Source: Authors' own.
First, only one single foundation has a high score both for international cooperation experience and human resource capacity (AF). Three foundations (CLEF, IMLNF, and CIMF) obtain a high score for international cooperation experience but a low score for human resource capacity. This group should consider attracting professionals and expanding the number of volunteers to increase their CIC scores. Second, two foundations (CDRF and IMLNF) have a high score both for international cooperation experience and organisational economic capacity, indicating that strong economic power can help foundations to engage in international cooperation.
Four foundations (AF, CLEF, YCCSEF, and CIMF) have a high score for international cooperation experience but a low score for organisational economic capacity. This group has a relatively strong experience in international cooperation and could be a priority for the Chinese government to provide additional financial assistance to support them in scaling up their international cooperation activities.
Third, two foundations (CLEF and AF) have a high score for international cooperation experience but a low score for organisational sustainability. For these foundations, further broadening the diversity of their income, and attracting and retaining professional talent through remuneration could be important breakthroughs to further improve their CIC.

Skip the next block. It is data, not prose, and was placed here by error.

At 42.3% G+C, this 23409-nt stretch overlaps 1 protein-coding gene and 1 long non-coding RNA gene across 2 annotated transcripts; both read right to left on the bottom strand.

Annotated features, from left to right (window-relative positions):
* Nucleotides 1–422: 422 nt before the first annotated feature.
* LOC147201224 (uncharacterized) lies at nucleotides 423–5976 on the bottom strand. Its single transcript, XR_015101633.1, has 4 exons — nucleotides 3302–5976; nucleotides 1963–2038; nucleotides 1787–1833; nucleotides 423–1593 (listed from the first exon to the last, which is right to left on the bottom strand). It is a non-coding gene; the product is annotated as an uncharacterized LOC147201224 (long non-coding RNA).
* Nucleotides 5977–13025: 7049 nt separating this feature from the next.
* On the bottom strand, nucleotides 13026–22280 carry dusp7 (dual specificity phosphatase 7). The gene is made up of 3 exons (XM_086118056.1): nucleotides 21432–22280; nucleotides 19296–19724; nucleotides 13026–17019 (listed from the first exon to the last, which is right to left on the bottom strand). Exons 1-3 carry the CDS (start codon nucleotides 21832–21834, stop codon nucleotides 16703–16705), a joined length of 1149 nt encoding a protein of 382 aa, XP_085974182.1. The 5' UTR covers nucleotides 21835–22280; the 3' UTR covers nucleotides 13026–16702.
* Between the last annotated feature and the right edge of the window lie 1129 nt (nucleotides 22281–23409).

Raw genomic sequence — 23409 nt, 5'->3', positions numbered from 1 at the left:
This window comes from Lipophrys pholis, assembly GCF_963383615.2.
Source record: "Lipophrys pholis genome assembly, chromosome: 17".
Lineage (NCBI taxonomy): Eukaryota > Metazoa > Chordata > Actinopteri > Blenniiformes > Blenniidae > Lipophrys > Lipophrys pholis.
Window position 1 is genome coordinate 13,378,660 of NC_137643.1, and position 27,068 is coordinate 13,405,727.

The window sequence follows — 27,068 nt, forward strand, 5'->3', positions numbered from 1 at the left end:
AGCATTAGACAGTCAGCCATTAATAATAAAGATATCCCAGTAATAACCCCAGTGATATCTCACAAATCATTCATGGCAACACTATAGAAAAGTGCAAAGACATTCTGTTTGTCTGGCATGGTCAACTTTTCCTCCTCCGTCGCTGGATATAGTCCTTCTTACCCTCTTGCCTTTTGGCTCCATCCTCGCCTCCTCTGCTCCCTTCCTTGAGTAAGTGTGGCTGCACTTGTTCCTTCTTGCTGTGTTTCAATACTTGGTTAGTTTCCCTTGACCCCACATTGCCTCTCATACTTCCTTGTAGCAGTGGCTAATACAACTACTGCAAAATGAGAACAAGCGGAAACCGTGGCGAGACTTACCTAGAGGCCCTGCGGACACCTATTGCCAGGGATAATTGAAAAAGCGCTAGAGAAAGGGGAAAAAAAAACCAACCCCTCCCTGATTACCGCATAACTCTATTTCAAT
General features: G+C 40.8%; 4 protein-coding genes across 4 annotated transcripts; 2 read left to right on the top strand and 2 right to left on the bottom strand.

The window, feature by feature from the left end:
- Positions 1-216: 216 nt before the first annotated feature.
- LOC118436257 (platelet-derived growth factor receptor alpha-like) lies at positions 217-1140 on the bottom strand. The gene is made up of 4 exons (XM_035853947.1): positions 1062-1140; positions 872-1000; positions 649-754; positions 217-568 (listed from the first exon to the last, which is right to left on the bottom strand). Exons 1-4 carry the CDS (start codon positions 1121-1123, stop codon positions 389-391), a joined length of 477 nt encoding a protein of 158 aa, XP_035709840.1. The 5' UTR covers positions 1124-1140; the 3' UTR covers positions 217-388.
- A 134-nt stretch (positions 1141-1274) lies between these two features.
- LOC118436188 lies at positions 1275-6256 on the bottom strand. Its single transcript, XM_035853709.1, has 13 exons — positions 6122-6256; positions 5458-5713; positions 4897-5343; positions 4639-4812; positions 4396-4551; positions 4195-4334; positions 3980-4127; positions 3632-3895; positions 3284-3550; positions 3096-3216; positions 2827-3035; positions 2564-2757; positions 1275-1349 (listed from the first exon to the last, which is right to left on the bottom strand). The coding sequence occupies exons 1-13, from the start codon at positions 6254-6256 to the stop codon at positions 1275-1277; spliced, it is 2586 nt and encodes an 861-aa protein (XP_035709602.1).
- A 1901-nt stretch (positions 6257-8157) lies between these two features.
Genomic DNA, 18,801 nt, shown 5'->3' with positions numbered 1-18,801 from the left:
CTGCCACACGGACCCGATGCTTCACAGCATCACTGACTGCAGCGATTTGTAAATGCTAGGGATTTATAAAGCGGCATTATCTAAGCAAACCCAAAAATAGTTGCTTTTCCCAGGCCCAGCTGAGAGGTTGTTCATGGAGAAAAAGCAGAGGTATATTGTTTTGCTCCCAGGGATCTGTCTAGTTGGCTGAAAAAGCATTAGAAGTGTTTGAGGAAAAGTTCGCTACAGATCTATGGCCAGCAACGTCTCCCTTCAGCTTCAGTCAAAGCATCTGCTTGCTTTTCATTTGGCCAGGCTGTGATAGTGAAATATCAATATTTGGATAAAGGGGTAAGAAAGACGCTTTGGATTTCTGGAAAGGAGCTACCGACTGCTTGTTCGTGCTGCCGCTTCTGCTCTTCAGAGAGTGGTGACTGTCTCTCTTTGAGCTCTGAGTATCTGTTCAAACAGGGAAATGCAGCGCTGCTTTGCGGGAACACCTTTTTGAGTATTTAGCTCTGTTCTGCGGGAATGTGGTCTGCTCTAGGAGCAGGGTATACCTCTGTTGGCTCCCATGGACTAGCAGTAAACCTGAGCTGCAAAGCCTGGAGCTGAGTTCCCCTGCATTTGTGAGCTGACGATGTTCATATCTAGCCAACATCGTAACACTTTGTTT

Finally, two foundations (SHACF and CBDIRF) scored low for international cooperation experience but high for human resource capacity and organisational economic capacity. For these foundations, international cooperation is not currently a priority, but they have the infrastructure and potential to engage in it.
The average organisational CIC of foundations in China from 2014 to 2019 is still limited and cannot truly meet China’s expectations of advocating NGOs to ‘go out’ in the context of the BRI. At the same time, our CIC index suggests that many foundations are gradually improving their capacity.
Establishing the exact reasons for the lower scores would require follow-up research but there are indications that the following factors contribute to the current situation: the inadequate legal framework to govern the specific activities of NGOs overseas; insufficient financial support from the government; insufficient number of dedicated staff and volunteers; and insufficient experience in international cooperation.
However, China’s foundations are slowly turning their attention to low-income countries. All the foundations in our sample comply with government regulations in the area of governance and some have high scores for organisational sustainability. Relying on organisational governance and sustainability, a few foundations have accumulated a relative wealth of experience in engaging in international cooperation, such as AF, CDRF, IMLNF, and CIMF.